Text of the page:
When you hear the word persuasion, an abrasive 60s salesman or a Disney villain maybe comes to mind. Contrary to the stereotypes we usually associate with persuasion, such as manipulation or even coercion, it's simply defined as the act of convincing someone to do something that’s mutually beneficial.
While the art of persuasion may take years to master, we’re here to share some basic practices you can start incorporating into your daily negotiations, so you can work towards the best outcome for all parties.
1. Get with the times
We’ve all heard the saying that a good salesman can sell ice to an eskimo, but we bet the eskimo wasn’t their first choice for a customer. Understand that not everyone can be persuaded, if the timing or the context is off. For example, if you want to ask for a raise but only joined the company recently, then no amount of persuasion will get you there since you've yet to prove your value. In this case, you’ll need to pay your dues and wait for the right time.
2. Listen up
Building a positive relationship with the person you’re trying to persuade is a crucial task. Really listen to what they have to say, try to understand the situation from their point-of-view, and know what’s important to them. Aside from making them feel more comfortable through doing so, it’ll also help you frame your side of the conversation. Try to use the word ‘we’ to build cohesiveness and mutual understanding, while avoiding words like ‘but’, which makes your arguement limiting.
You can also try subtly mimicking the body language and overall tone of the other person to make them feel more comfortable and in sync with your ideas. Keeping a consistent pace in your conversation will allow you to build rapport with the other person, increasing the likelihood of a ‘yes’ from their side. Body language is also very important when you’re trying to be persuasive because you want to come off as engaged but also relaxed.
4. Pack leader
Confidence and persuasion go hand-in-hand because positioning yourself as someone who’s authoritative about the topic at hand will elevate the objectivity of your argument. Be clear and concise about your ideas, and paint the picture the way you want them to see it. A lot of this will come down to knowledge, as the more you know about the topic, the more confident you’ll feel going into the conversation.
5. Drilling it in
Persistence is a sign of your resolve, which can make your argument all the more persuasive. Don’t give up easily because the second you do, it’ll be near impossible make your point credible again. Going back to the previous example: if you’re trying to prove your value as an employee, then you need to consistently make this point through your performance through a desire to take on more responsibility. That being said, being too pushy is a turnoff, so try to find a balance between the two.
6. Me me me
The first step to persuasion is to keep the attention of your audience on something they’re interested in. What’s the one thing everyone’s passionate about regardless of age, background, etc? Themselves, of course! Keep the focus of the conversation on them no matter how it deviates, show your interest by asking questions, and bring up knowledge you know about them. That being said, forced flattery is obvious, so make sure to keep it sincere if you do want to unload any compliments.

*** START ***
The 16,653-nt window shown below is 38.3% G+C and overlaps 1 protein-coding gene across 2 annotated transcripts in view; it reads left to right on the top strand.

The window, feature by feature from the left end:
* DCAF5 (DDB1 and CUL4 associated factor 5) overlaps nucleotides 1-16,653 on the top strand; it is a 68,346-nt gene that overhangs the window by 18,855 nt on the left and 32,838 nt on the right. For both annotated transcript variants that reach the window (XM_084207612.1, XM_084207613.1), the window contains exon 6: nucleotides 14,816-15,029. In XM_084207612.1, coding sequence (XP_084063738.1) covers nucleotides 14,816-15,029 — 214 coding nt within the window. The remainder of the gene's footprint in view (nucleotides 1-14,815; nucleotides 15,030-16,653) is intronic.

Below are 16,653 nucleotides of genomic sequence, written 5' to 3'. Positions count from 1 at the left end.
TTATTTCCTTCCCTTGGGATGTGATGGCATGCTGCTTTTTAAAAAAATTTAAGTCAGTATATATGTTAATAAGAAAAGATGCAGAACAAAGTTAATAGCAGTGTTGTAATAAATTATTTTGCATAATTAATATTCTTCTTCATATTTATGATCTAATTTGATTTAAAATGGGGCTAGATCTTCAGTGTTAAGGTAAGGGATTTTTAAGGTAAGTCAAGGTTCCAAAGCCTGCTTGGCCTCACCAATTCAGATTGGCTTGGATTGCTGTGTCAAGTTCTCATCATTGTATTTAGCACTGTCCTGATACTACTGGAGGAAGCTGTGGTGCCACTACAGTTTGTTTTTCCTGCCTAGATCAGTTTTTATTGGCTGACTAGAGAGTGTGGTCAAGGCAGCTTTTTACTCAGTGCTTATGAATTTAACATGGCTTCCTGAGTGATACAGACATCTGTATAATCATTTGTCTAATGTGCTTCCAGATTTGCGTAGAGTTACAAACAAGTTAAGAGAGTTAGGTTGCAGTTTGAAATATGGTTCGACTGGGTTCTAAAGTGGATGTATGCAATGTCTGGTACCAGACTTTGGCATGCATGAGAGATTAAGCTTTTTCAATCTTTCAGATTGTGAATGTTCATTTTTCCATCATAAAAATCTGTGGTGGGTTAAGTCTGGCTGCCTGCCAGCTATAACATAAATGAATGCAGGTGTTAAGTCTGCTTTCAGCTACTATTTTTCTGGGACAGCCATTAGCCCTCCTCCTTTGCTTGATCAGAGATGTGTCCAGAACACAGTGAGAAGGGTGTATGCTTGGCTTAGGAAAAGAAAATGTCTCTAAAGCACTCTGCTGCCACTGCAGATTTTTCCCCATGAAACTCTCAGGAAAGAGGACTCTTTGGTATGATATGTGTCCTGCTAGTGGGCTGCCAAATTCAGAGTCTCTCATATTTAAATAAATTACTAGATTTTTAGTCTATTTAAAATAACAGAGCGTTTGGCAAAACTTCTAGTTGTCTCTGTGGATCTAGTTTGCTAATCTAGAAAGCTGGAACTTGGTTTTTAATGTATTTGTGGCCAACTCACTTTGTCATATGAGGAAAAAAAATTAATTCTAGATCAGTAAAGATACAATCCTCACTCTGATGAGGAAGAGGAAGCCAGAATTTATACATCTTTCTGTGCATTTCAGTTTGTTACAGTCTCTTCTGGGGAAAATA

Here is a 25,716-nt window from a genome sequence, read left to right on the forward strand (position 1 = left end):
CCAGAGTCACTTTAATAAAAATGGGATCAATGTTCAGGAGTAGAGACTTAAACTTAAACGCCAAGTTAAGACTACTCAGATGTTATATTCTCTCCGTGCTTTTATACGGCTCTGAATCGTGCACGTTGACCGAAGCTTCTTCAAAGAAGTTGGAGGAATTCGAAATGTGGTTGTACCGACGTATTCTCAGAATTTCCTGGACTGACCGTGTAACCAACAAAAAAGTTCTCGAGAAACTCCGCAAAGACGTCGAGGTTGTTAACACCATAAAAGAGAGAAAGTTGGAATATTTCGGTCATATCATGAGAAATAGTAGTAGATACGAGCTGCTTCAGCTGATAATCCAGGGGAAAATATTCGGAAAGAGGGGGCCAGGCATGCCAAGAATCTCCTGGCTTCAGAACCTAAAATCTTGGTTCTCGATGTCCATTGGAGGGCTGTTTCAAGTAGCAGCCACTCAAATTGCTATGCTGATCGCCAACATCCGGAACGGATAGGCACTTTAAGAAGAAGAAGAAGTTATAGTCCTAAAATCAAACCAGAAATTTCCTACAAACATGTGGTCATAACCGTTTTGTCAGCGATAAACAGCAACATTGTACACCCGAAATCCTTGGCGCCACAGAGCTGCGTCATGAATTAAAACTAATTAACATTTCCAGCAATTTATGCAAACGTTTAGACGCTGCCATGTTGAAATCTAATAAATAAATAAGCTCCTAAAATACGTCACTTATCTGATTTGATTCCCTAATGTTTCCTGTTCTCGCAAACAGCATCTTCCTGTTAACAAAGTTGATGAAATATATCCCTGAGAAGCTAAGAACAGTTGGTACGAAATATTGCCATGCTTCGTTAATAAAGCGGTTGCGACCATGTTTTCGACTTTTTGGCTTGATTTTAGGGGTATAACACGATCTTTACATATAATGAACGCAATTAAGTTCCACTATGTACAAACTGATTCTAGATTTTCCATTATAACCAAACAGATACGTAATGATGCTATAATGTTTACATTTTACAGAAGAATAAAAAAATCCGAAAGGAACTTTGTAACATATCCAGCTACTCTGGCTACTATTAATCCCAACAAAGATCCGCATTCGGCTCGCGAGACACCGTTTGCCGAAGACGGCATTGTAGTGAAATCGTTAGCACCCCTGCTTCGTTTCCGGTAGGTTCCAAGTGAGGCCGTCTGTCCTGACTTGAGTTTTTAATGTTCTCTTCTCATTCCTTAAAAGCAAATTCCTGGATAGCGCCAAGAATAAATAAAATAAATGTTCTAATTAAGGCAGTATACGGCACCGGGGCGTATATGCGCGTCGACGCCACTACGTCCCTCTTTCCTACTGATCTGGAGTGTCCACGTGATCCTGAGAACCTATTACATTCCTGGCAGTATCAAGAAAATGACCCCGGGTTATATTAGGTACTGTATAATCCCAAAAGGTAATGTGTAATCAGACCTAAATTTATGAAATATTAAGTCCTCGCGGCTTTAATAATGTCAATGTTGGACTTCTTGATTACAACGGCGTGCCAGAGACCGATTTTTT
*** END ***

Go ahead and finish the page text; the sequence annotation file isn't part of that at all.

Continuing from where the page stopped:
7. Give and take
Reciprocity is an innate feeling since it’s biologically beneficial for us as a species - also known as the ‘reciprocity norm’. This means doing a favour for someone beforehand can make a huge difference in how they perceive you, and how willing they are to in turn help you. Going out of your way to be nice and volunteer your time or resources will usually come back when you need something in return, just don't be too agenda-pushing about it.
8. Urgent notice
Whatever you’re trying to persuade the person about, try to frame it with urgency and scarcity, which goes back to the Scarcity Principle. The idea is simple: your desire for something increases when you know that you may miss out for not acting fast enough. Getting the person to say yes early in the conversation will increase the likelihood that they’ll convert down the line too.
9. Trust me, okay?
One of the most important aspects of persuasion is honesty and truth-telling. Often times, we’re able to stand out as trustworthy simply by saying what other people are afraid to. This could be an unembellished hard fact or an observation made without agenda. Managing the other person’s expectations, even if it means taking away from your argument, is also helpful in building your credibility. The key is to be genuine, and the rest will follow.
10. Know when to back down
There’s nothing that’s more distasteful in a conversation than someone who just won’t take a hint. If you feel the other person is not receptive to what you’re saying, then try a different approach. But if it’s still not getting through to them, then drop it and perhaps pick it up at a later time. Pushing them even when it’s clear they’re not interested shows your lack of EQ, increasingly the likelihood they’ll walk away for good.
11. Bonus tip: All in the ‘yes’
Once a person says yes to a request, they’re more likely to acquiesce to future requests because they’ve already subconsciously changed their attitude. The key here is to ask for something small so you get your food in the door. Even if the request has nothing to do with the final issue, getting them to think positively about what you’re asking is how it all starts.
Author: Mack Daniels
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